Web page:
Poorly thought-out statements on hunting have Camping World’s CEO Marcus Lemonis scrambling for cover.
Commenting on two-year-old photographs of a safari taken by Donald Trump Jr. and his brother Eric, Lemonis went on the record recently to say he was “disgusted” by pictures of the brothers posed with dead game. Various new reports stated that Camping World was pulling their sponsorship from the Trump’s “Celebrity Apprentice” TV show.
Barraged with emails from angry hunters, who felt betrayed by a company they had supported, Lemonis and Camping World then issued the following statement:
“To clarify our position, Camping World as America’s Largest Outdoor company, believes in personal freedom. In this country, people are free to choose. This issue at hand is not about whether people should be able to hunt or not. Our company is neither for nor against hunting. We are for personal choice and having people enjoy the outdoors in whatever fashion they choose. However, if and when the hunting of endangered species occurs, whether in the United States or abroad, it is not acceptable to even the most avid of hunters. We remain strong in our conviction of preserving the outdoors, protecting our great country’s lands and the freedom to choose.”
If anything, the statement made the situation worse. Of course, none of the species the Trumps hunted were endangered, and the ignorant suggestion they were only angered hunters more.
On March 20th, Laurie Lee Dovey, an RV enthusiast, veteran outdoor writer, and executive director of the Professional Outdoor Media Association (POMA), got Lemonis on the phone where he agreed to an online “press conference” with POMA members.
In the conference, Lemonis said, “I am deeply, deeply apologetic for any offensive behavior anyone believes I took part in. My reaction came from a lack of education, from a lack of understanding, and in no way was directed toward anyone in the hunting community. I am 100 percent in favor of legal hunting and fishing.
“My reaction was really born out of frustration. When I first received the pictures, as a nonhunter, I was caught off guard. I was unsettled. I’m deeply sorry I reacted with some of the words I did. My response was inappropriate and directed at the wrong group. My frustration was with the show’s production company for not giving me a heads-up on what was coming.”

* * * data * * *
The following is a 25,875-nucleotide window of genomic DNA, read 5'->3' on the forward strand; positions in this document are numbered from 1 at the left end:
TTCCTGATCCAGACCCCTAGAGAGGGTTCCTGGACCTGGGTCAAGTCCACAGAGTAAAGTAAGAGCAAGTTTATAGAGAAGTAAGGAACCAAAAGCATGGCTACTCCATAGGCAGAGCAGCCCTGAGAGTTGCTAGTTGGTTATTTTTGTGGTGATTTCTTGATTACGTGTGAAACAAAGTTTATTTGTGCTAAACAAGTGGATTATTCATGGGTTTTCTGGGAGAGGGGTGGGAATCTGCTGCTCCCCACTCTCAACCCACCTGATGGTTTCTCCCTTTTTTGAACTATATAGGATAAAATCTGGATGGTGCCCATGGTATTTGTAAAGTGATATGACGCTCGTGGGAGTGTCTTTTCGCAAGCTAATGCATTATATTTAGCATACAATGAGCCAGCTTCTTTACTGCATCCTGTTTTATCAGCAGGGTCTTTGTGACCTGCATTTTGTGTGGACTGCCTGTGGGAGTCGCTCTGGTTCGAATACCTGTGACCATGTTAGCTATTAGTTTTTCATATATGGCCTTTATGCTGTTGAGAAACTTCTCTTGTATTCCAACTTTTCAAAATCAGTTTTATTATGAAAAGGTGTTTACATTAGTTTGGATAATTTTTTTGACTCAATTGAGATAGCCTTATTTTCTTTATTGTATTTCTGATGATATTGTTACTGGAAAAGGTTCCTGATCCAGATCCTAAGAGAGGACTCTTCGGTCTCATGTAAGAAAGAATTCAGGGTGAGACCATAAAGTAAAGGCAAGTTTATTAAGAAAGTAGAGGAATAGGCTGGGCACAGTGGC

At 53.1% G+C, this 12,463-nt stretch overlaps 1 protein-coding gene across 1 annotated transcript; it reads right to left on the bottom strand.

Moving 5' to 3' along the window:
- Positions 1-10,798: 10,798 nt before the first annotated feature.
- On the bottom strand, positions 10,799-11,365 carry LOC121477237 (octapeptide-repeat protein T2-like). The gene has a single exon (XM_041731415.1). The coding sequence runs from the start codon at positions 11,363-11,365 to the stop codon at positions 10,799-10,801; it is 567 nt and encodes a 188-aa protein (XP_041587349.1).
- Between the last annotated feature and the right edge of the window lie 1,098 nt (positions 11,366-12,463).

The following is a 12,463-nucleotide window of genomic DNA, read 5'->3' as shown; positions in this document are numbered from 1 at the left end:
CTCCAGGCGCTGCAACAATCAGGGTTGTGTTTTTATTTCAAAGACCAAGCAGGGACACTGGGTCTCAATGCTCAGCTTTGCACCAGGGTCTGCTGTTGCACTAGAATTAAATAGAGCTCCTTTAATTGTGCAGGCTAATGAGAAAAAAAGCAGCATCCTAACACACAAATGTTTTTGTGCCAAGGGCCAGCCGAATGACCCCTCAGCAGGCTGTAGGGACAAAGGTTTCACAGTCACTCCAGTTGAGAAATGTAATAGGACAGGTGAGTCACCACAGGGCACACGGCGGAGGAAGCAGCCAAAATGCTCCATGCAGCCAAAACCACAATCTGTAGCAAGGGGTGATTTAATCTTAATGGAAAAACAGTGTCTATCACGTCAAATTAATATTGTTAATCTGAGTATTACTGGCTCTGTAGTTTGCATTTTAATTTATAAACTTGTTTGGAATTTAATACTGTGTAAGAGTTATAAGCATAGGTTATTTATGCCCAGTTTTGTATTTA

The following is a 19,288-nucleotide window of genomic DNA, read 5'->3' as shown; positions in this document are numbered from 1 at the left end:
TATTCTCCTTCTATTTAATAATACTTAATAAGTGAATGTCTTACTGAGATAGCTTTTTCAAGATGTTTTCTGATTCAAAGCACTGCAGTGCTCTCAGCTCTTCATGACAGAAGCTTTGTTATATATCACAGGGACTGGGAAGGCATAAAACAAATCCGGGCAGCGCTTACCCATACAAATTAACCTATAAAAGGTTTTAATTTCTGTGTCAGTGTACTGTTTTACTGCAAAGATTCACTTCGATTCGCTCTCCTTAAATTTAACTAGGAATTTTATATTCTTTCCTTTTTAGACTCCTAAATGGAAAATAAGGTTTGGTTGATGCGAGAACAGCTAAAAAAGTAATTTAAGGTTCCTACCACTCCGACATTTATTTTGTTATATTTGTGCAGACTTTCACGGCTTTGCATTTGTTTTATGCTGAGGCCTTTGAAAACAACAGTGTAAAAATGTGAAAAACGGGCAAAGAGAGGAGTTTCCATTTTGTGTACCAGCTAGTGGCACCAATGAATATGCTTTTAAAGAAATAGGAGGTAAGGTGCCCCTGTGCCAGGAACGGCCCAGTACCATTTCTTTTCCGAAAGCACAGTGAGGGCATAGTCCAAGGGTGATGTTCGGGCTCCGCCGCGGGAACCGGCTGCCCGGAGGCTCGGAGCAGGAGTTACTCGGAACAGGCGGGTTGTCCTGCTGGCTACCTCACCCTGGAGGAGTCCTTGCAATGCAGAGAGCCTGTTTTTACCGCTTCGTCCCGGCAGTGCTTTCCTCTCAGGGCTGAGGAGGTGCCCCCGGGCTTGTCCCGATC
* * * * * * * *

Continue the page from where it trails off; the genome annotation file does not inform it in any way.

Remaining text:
Lemonis further stated that his company never pulled their sponsorship of the show. Though he did state they plan no future sponsorships, he says it’s not because of anything the Trumps did, it’s because of longstanding communication problems with the show's production company—which he says were the crux of the Trump issue.
Asked if he would consider advertising on something like The Sportsmen Channel, which delivers near-constant hunting shows, Lemonis said he’d consider it but would need to have some coaching to assess its business potential.
Lemonis also apologized for using the word “endangered” and indicated he had a better understanding of its definition than he did at the time of the original statement. He’s also learned that, “The hunting community knows the difference between endangered and non-endangered.”
While the onslaught of Internet comments that called for boycotting his company no doubt helped stimulate his apology, calls from Ted Nugent and Laurie Lee Dovey seem to have gotten through to him, too. Dovey said, “I believe his apology is sincere.” Ted’s statement was a bit more colorful:
“After the controversy surrounding the xposure of the Trump boys safari photos of African game, CEO of Camping World Marcus Lemonis was contacted and educated by your fearless SpiritWild leader Uncle Ted & he upgraded his awareness to the reality of the pureness of hunting as the ultimate and only honest conservation tool to keep wildlife flourishing. Marcus is a good man and totally supports hunting and fishing as the wonderful lifestyle that it is. We support Camping World and recommend it to all our fellow sporters.”
Apologies from CEOs can always be viewed more as damage control than anything else, and we have every reason to believe that is in play here. That original statement suggesting the Trumps were hunting “endangered species” was still up on Camping World’s Facebook page a couple hours after the press conference.
Taking it down or publishing a retraction would go a long way toward convincing me he’s learned his lesson.